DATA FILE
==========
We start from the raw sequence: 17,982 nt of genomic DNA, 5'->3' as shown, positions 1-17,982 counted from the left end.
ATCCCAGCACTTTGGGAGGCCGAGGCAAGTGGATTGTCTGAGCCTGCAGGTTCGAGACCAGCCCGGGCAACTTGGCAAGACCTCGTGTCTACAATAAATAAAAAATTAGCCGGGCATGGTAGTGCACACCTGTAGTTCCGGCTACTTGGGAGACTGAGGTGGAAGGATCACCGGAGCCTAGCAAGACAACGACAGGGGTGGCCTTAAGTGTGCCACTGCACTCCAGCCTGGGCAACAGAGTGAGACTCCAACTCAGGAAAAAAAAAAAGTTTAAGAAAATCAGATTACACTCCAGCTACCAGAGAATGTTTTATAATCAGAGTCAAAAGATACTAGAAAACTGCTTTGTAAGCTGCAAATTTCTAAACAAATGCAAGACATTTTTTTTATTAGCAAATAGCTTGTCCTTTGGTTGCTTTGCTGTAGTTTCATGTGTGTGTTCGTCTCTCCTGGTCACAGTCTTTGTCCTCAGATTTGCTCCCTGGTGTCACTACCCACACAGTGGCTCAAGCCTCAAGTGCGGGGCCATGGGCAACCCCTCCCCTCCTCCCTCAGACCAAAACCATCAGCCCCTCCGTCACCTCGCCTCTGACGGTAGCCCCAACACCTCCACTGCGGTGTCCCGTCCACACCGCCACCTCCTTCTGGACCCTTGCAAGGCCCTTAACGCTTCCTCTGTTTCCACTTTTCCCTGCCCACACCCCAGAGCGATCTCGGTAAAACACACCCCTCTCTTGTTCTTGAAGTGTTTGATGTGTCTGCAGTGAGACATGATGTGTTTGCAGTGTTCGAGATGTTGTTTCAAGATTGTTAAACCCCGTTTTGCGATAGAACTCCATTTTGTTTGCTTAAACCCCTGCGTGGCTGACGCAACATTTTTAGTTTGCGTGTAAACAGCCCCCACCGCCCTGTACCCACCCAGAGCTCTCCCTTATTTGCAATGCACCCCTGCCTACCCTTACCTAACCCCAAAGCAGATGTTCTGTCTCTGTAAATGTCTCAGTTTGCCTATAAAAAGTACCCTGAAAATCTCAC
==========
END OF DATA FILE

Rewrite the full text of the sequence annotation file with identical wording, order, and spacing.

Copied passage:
We start from the raw sequence: 17,982 nt of genomic DNA, 5'->3' as shown, positions 1-17,982 counted from the left end.
ATCCCAGCACTTTGGGAGGCCGAGGCAAGTGGATTGTCTGAGCCTGCAGGTTCGAGACCAGCCCGGGCAACTTGGCAAGACCTCGTGTCTACAATAAATAAAAAATTAGCCGGGCATGGTAGTGCACACCTGTAGTTCCGGCTACTTGGGAGACTGAGGTGGAAGGATCACCGGAGCCTAGCAAGACAACGACAGGGGTGGCCTTAAGTGTGCCACTGCACTCCAGCCTGGGCAACAGAGTGAGACTCCAACTCAGGAAAAAAAAAAAGTTTAAGAAAATCAGATTACACTCCAGCTACCAGAGAATGTTTTATAATCAGAGTCAAAAGATACTAGAAAACTGCTTTGTAAGCTGCAAATTTCTAAACAAATGCAAGACATTTTTTTTATTAGCAAATAGCTTGTCCTTTGGTTGCTTTGCTGTAGTTTCATGTGTGTGTTCGTCTCTCCTGGTCACAGTCTTTGTCCTCAGATTTGCTCCCTGGTGTCACTACCCACACAGTGGCTCAAGCCTCAAGTGCGGGGCCATGGGCAACCCCTCCCCTCCTCCCTCAGACCAAAACCATCAGCCCCTCCGTCACCTCGCCTCTGACGGTAGCCCCAACACCTCCACTGCGGTGTCCCGTCCACACCGCCACCTCCTTCTGGACCCTTGCAAGGCCCTTAACGCTTCCTCTGTTTCCACTTTTCCCTGCCCACACCCCAGAGCGATCTCGGTAAAACACACCCCTCTCTTGTTCTTGAAGTGTTTGATGTGTCTGCAGTGAGACATGATGTGTTTGCAGTGTTCGAGATGTTGTTTCAAGATTGTTAAACCCCGTTTTGCGATAGAACTCCATTTTGTTTGCTTAAACCCCTGCGTGGCTGACGCAACATTTTTAGTTTGCGTGTAAACAGCCCCCACCGCCCTGTACCCACCCAGAGCTCTCCCTTATTTGCAATGCACCCCTGCCTACCCTTACCTAACCCCAAAGCAGATGTTCTGTCTCTGTAAATGTCTCAGTTTGCCTATAAAAAGTACCCTGAAAATCTCAC